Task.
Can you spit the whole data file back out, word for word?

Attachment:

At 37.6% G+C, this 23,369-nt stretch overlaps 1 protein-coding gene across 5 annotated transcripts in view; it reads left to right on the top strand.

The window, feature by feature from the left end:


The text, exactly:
At 37.6% G+C, this 23,369-nt stretch overlaps 1 protein-coding gene across 5 annotated transcripts in view; it reads left to right on the top strand.

The window, feature by feature from the left end: